When the Reserve Bank of Australia cuts its official cash rate, there is no guarantee lenders will then pass that cut on to lenders by way of lower interest rates. 

Sometimes lenders pass on the cut in full, sometimes they partially pass on the cut, sometimes they don’t at all. When they don’t, they often defend the decision by saying they need to balance the needs of their shareholders with the needs of their borrowers. 

As the attached graph shows, more recent cuts have seen less lenders passing on the full RBA interest rate cut; the average lender was more likely to pass on about two-thirds of the 25 basis points cut to its borrowers.  image002

What is the best interest rate for a mortgage?

The fastest way to find out what the lowest interest rates on the market are is to use a comparison website.

While a low interest rate is highly preferable, it is not the only factor that will determine whether a particular loan is right for you.

Loans with low interest rates can often include hidden catches, such as high fees or a period of low rates which jumps up after the introductory period has ended.

To work out the best value for money, have a look at a loan’s comparison rate and read the fine print to get across all the fees and charges that you could be theoretically charged over the life of the loan.

What is the difference between fixed, variable and split rates?

Fixed rate

A fixed rate home loan is a loan where the interest rate is set for a certain amount of time, usually between one and 15 years. The advantage of a fixed rate is that you know exactly how much your repayments will be for the duration of the fixed term. There are some disadvantages to fixing that you need to be aware of. Some products won’t let you make extra repayments, or offer tools such as an offset account to help you reduce your interest, while others will charge a significant break fee if you decide to terminate the loan before the fixed period finishes.

Variable rate

A variable rate home loan is one where the interest rate can and will change over the course of your loan. The rate is determined by your lender, not the Reserve Bank of Australia, so while the cash rate might go down, your bank may decide not to follow suit, although they do broadly follow market conditions. One of the upsides of variable rates is that they are typically more flexible than their fixed rate counterparts which means that a lot of these products will let you make extra repayments and offer features such as offset accounts.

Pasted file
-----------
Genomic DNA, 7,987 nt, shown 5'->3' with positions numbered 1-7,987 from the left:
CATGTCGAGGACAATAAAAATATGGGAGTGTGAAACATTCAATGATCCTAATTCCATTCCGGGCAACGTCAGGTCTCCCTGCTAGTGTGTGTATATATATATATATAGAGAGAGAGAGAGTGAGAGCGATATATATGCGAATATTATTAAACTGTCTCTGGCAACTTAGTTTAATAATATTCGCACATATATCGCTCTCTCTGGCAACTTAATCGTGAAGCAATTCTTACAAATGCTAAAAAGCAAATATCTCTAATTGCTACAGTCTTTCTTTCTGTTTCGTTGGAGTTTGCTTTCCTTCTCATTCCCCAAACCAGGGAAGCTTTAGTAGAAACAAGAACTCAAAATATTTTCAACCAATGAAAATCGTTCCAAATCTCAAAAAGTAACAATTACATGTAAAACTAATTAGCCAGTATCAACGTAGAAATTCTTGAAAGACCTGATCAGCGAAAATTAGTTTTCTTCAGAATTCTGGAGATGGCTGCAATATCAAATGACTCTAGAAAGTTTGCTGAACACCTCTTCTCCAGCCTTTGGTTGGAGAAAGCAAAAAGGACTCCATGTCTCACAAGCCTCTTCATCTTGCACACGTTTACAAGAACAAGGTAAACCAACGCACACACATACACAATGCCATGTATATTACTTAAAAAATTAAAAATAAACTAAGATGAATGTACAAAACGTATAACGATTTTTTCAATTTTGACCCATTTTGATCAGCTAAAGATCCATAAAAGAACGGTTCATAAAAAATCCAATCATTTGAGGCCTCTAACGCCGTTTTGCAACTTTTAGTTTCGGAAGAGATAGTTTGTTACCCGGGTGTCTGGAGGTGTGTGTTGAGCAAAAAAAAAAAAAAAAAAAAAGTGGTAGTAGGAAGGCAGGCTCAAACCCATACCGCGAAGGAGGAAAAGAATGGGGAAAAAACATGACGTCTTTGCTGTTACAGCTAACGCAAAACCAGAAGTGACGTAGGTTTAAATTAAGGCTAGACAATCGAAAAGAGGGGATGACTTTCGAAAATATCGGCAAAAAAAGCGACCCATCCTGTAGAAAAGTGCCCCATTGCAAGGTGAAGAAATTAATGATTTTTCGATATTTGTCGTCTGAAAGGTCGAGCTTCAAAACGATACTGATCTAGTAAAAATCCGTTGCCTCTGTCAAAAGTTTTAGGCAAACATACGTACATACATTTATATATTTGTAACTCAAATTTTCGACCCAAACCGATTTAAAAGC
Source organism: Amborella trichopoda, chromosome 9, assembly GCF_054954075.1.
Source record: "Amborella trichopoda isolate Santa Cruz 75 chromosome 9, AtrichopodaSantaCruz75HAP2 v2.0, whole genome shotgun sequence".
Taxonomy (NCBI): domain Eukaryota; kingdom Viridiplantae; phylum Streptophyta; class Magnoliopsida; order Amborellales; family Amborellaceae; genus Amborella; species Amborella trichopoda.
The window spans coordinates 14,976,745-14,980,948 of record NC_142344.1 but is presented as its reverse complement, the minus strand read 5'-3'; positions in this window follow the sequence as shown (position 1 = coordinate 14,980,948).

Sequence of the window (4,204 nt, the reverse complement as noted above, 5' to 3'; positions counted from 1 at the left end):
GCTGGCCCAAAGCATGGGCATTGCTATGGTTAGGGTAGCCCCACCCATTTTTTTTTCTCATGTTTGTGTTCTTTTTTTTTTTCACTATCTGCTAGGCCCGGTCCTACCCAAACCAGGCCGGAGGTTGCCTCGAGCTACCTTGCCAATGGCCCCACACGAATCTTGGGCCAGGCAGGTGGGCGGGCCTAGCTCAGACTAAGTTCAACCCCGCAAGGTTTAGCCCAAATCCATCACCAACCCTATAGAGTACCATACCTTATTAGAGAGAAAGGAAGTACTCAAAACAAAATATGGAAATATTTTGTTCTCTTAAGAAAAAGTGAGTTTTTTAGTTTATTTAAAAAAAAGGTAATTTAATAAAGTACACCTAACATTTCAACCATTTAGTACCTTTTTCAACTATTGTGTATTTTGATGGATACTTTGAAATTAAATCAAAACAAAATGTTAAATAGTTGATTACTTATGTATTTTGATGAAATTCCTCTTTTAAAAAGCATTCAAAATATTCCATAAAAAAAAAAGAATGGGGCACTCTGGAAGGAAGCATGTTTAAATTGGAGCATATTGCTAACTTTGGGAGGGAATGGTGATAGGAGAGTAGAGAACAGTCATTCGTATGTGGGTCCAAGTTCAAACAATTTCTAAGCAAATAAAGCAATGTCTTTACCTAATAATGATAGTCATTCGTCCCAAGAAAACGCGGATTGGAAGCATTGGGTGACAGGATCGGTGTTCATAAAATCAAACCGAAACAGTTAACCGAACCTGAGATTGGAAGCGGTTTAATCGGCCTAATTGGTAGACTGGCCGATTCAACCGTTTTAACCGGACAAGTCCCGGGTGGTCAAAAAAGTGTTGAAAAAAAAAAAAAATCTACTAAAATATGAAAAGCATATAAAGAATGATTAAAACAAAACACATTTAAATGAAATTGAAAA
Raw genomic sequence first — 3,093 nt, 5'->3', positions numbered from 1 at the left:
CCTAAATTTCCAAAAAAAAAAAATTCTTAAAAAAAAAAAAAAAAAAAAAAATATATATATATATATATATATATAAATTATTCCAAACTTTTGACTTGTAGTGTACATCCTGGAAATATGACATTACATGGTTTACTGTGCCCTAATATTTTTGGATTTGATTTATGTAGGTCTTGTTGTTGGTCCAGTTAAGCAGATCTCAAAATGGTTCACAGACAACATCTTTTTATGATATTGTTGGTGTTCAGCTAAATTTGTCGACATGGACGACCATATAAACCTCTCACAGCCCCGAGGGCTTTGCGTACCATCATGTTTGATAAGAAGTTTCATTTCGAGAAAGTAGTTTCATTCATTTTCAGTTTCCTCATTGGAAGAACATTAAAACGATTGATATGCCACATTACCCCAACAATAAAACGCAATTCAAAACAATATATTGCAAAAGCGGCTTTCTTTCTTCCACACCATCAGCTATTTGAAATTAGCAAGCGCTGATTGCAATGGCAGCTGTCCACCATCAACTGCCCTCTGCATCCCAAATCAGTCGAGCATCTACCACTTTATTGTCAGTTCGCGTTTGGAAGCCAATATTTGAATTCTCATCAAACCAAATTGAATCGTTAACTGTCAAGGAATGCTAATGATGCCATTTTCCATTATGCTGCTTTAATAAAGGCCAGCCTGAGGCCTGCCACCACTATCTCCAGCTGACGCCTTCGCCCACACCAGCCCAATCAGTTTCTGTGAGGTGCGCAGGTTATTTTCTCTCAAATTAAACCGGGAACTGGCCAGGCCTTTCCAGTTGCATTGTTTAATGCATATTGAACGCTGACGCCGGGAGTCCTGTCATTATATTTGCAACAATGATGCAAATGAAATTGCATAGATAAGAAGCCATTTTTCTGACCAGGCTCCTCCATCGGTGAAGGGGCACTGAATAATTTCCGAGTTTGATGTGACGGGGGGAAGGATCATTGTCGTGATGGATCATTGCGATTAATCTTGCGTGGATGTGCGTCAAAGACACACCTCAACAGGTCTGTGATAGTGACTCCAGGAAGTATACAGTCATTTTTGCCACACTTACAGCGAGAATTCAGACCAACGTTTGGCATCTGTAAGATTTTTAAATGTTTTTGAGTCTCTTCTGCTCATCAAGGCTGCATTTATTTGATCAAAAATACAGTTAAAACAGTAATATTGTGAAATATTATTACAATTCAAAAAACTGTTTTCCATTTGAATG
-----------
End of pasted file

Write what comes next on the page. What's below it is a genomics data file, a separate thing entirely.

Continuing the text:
Split rates home loans

A split loan lets you fix a portion of your loan, and leave the remainder on a variable rate so you get a bet each way on fixed and variable rates. A split loan is a good option for someone who wants the peace of mind that regular repayments can provide but still wants to retain some of the additional features variable loans typically provide such as an offset account. Of course, with most things in life, split loans are still a trade-off. If the variable rate goes down, for example, the lower interest rates will only apply to the section that you didn’t fix.

What is the difference between a fixed rate and variable rate?

A variable rate can fluctuate over the life of a loan as determined by your lender. While the rate is broadly reflective of market conditions, including the Reserve Bank’s cash rate, it is by no means the sole determining factor in your bank’s decision-making process.

A fixed rate is one which is set for a period of time, regardless of market fluctuations. Fixed rates can be as short as one year or as long as 15 years however after this time it will revert to a variable rate, unless you negotiate with your bank to enter into another fixed term agreement

Variable rates is that they are typically more flexible than their fixed rate counterparts which means that a lot of these products will let you make extra repayments and offer features such as offset accounts however fixed rates do offer customers a level of security by knowing exactly how much they need to set aside each month.

Does the Home Loan Rate Promise apply to discounted interest rate offers, such as honeymoon rates?

No. Temporary discounts to home loan interest rates will expire after a limited time, so they aren’t valid for comparing home loans as part of the Home Loan Rate Promise.

However, if your home loan has been discounted from the lender’s standard rate on a permanent basis, you can check if we can find an even lower rate that could apply to you.

What is a variable home loan?

A variable rate home loan is one where the interest rate can and will change over the course of your loan. The rate is determined by your lender, not the Reserve Bank of Australia, so while the cash rate might go down, your bank may decide not to follow suit, although they do broadly follow market conditions. One of the upsides of variable rates is that they are typically more flexible than their fixed rate counterparts which means that a lot of these products will let you make extra repayments and offer features such as offset accounts.

What is a comparison rate?

The comparison rate is a more inclusive way of comparing home loans that factors in not only on the interest rate but also the majority of upfront and ongoing charges that add to the total cost of a home loan.

The rate is calculated using an industry-wide formula based on a $150,000 loan over a 25-year period and includes things like revert rates after an introductory or fixed rate period, application fees and monthly account keeping fees.

In Australia, all lenders are required by law to publish the comparison rate alongside their advertised rate so people can compare products easily.